In the fiscal year so far (6th month), the budget deficit = $667 billion, down 61% from the same period in 2021, and down 3% from 2019 ($691 billion).

        • Old school says:

          You come across as very arrogant Wolf.
          1. I listen to probably 50 people and listen more to Peter as free entertainment. I actually use him to fall asleep.
          2. I am not stupid. I know the budget deficit is down year over year. All I said was nobody was forecasting a budget deficit so large. A $191 budget deficit contributes to the inflation number.

        • Wolf Richter says:

          Well, then don’t try to spread Schiff’s stuff via the comments here. Listen to it, enjoy it, take out of it whatever you want, and end of story. It’s when you drag it into here that I have to deal with it.

        • Russell says:

          A deficit is a deficit. Less bad is still bad. We need to change this mentality!

      • RH says:

        That is a small factor. Greater and greater inflation is with us, but it is not due to last month’s budget deficit. It is due to reckless money printing for decades and twenty years since 2000 when the US never, ever had a balanced budget, which reached a climax with the bank repo bailouts then with “Perfect Storm: 80% of All US Dollars in Existence Were Printed Over the Last 2 Years, while One-Third Of US Workers Make Less Than $15 An Hour” in the 2nd smartest guy in the room.

        Of course, the Ukraine war and the sudden, unexpected removal of those two countries’ wheat and other exports will also cause much of the inflation, e.g., of food and energy. All the “Fed” president and members of its board, not just Powell or his board, for the last twenty years are to blame for this disaster. The only consolation is that the CCP is even more foolish and corrupt by an order of magnitude than the “Fed” and its bankster owners, so we are the sole superpower that will be left.

    • georgist says:

      Canada has absolutely insane land prices (the main driver of property prices) compared to the USA. Canada has land coming out their ears.

      The BoC have done a terrible job and are simply forced to respond to the Fed raises, albeit on a slightly staggered schedule due to central bank meeting calendars. If they do not CAD is toast.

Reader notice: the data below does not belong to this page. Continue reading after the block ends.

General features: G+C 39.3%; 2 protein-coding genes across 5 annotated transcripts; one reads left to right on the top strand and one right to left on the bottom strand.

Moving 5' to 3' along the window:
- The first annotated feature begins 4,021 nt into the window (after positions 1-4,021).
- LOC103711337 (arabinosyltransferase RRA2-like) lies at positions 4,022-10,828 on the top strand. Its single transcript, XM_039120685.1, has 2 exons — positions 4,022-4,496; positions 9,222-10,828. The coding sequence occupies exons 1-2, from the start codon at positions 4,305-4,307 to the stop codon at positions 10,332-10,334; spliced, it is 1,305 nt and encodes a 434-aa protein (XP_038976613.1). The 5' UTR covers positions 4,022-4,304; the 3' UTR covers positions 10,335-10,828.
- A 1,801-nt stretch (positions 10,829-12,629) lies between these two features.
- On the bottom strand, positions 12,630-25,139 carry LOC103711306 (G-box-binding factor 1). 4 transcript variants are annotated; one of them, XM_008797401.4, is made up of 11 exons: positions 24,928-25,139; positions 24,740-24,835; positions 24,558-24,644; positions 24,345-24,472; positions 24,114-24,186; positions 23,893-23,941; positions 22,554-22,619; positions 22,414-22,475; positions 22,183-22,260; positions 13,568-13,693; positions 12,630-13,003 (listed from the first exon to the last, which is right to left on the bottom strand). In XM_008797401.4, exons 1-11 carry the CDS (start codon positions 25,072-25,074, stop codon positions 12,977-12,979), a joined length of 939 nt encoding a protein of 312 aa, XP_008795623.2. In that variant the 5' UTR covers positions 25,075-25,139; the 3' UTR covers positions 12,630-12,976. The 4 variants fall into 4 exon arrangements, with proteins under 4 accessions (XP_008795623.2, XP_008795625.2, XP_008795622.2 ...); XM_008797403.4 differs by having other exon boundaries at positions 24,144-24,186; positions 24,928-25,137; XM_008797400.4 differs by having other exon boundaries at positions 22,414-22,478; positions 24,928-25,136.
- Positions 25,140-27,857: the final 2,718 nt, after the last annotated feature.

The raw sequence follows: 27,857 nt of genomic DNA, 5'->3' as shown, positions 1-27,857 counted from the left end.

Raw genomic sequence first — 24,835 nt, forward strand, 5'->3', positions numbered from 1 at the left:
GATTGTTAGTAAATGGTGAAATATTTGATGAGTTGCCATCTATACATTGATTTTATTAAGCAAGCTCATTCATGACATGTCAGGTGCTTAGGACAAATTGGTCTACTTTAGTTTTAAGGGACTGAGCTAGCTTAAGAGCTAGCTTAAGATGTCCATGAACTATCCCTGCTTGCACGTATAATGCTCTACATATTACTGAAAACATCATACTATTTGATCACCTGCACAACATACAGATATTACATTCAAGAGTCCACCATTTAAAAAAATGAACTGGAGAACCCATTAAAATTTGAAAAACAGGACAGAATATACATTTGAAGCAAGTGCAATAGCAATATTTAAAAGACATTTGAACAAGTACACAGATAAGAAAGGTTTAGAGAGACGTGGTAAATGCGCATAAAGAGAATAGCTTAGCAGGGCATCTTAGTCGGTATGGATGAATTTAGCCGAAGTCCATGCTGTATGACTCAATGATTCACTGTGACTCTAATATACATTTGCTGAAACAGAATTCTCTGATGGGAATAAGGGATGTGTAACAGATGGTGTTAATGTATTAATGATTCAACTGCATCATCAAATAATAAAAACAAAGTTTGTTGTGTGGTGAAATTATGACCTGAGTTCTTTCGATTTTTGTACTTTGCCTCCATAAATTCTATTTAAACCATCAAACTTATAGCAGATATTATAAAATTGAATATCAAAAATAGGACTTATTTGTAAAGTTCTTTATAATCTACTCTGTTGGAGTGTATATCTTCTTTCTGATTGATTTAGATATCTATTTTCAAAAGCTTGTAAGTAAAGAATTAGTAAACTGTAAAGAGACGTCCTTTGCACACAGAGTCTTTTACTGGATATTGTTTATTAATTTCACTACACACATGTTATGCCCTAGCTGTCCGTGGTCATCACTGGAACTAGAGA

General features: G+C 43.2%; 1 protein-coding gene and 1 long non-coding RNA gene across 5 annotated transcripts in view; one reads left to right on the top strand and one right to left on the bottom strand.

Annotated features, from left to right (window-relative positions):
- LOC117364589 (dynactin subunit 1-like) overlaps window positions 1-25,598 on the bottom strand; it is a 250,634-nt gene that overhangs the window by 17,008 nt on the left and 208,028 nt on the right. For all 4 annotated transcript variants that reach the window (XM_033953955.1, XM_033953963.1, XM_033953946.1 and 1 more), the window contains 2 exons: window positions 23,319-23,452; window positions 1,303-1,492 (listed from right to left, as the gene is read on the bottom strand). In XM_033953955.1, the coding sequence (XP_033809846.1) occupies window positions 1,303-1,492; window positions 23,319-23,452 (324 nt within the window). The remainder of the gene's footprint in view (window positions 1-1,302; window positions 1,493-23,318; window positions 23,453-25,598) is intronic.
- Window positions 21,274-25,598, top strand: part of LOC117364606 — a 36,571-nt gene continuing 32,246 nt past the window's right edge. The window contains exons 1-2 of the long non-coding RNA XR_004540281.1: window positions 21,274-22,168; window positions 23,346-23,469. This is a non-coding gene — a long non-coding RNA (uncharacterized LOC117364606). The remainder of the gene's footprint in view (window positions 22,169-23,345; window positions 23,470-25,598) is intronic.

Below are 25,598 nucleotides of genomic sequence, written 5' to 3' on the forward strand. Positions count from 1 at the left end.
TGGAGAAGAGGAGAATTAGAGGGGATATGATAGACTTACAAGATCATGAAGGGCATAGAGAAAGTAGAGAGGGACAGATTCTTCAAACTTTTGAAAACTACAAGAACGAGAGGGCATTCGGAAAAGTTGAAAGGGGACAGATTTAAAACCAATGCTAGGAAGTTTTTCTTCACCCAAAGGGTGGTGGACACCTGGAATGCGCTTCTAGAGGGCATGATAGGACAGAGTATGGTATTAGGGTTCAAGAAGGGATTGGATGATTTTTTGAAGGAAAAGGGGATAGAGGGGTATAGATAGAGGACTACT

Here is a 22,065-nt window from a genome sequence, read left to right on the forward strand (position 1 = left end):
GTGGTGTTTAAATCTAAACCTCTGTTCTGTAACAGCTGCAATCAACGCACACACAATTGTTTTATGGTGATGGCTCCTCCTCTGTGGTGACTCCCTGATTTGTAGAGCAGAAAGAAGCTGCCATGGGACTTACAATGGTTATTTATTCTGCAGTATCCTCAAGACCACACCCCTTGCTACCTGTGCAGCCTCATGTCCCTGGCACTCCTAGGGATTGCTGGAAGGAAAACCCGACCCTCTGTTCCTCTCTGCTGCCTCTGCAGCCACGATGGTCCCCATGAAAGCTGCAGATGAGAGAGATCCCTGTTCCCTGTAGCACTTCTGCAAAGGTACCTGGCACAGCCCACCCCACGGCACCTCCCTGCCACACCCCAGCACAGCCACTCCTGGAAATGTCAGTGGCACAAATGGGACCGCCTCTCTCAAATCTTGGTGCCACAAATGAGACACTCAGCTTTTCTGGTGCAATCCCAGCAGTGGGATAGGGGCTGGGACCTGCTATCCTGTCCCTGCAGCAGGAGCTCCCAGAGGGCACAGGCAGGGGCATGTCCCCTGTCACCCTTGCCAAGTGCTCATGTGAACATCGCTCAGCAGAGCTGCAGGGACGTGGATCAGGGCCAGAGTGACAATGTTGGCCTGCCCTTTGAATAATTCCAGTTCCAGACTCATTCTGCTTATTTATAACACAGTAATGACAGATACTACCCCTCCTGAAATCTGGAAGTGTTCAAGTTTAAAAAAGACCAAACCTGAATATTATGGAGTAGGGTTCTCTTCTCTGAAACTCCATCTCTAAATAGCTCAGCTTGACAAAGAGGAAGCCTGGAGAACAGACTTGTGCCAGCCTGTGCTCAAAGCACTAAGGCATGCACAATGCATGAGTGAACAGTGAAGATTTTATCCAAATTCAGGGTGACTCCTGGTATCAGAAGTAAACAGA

• Anthony A. says:

        Lots of land in Canada near Norman Wells. You should go there sometime. Land is not that expensive either. Nice place, if you like permafrost.

        • georgist says:

          Exactly the kind of comment I am referring to.

          There is land aplenty all over the place with perfectly acceptable weather.

        • KWHPete says:

          “There is land aplenty all over the place with perfectly acceptable weather.”

          When?

          For a couple of months in late summer and early fall?

          Canada weather is crap.

        • Dan Romig says:

          KWHPete,

          Living in Minneapolis puts weather in Canada as a: “Yeah, it is winter, what do expect?”

          But on Friday 17 June 2022, the Formula 1 tour hits Montreal. A beautiful city with beautiful women (IMO). And the most technically advanced speed machines that stick to the ground are there in one place to take in and enjoy (figuratively speaking on the women, eh).

          I’m just sayin’ …

          Winnipeg does get cold in January though.

    • Danno says:

      The banks that rule the government here in Canada even more than the FED in the USA, had a boner yesterday.

      I can’t imagine how fast they raised the prime rate to borrow, likely a milli second after the words came out of Tift’s mouth.